Lies and Camouflage
An Eagle Gallery Project for the 2015 London Art Fair
“ In 1912,” Thayer said to me, once again ignoring Rockwell’s remarks, “well before the outbreak of the war, I invited Mr. T. Roosevelt to witness the disappearance of the blue jay in the shadowed snow of Central Park. Three or four of the birds had concealed themselves beautifully there in full view of the fifty witnesses who had accompanied me to the spot the week before. The blue feathers are for the shadows, and the white feathers are, of course for the snow. The smaller, darker markings are there precisely so that you will confuse them with twigs – the markings, of course, not the jay – though there are birds that look exactly like twigs all over and that conceal themselves in dead bushes and the like.”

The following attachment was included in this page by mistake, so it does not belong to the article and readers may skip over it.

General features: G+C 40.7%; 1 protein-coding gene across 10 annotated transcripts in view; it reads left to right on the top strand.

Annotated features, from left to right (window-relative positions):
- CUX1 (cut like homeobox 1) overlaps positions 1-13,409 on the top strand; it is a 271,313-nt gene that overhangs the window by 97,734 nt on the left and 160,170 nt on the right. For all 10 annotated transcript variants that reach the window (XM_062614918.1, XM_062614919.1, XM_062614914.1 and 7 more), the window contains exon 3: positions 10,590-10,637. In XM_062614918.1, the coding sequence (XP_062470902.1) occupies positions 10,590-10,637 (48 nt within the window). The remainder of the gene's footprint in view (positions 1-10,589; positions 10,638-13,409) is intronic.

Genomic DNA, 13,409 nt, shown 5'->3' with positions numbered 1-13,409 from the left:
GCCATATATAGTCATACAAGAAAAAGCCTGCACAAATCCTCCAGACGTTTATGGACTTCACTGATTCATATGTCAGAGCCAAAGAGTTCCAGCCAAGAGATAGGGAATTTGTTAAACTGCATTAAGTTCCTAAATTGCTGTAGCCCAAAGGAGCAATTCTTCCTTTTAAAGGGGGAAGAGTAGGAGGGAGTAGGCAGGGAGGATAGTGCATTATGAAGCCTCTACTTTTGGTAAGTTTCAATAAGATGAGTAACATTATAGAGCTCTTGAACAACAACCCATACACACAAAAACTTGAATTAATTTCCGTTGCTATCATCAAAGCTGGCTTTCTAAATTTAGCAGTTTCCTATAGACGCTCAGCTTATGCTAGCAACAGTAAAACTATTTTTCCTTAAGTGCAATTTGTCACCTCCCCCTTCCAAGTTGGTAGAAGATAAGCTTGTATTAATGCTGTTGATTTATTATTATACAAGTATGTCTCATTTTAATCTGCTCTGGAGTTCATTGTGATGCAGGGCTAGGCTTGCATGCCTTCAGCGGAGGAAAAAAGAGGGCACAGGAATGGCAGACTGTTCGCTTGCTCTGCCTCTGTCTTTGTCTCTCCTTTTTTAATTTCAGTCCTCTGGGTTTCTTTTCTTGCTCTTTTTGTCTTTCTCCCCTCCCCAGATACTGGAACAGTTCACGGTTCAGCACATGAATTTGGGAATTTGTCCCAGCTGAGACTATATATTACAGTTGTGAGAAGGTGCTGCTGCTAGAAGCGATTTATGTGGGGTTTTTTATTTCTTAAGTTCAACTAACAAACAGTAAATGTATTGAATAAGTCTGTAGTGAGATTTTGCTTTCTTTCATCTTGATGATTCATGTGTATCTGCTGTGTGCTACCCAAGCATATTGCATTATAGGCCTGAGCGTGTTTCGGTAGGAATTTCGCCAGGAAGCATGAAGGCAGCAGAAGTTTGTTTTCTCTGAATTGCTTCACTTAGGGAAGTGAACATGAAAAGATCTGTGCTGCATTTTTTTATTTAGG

[From The Underpainter by Jane Urquhart.]
It is axiomatic to say that all artists deal with illusion. Whether it is the fashioning of base materials into sculpture or painting, or the appropriation of found objects to represent ideas – all art is an arrangement of things brought together to reveal other things. It is an imaginative exchange.
Denise de Cordova and James Fisher work in the disciplines of sculpture and painting, respectively. The formal parameters of their work are dictated by these, in as much as sculpture must deal with actual space while painting is a play with an illusory space, yet both artists explore a number of shared concerns and similar imagery. Both use the female subject as a recurring metaphor – as cipher, signifier, or nom de plume, and both employ intricately decorated surfaces to allude to ambiguities inherent in using material to speak of ideas.
Together, they have created a fiction around a factual subject.
Isabella Bird (1831 – 1904) was a 19th century English explorer who travelled to Australia, the US and China. What she represents as far as the artists are concerned is left open. She is manifestly concrete, yet also a ghost – we discern what she looks like from her delicately carved features, and discover her in afterimages, camouflaged by birds.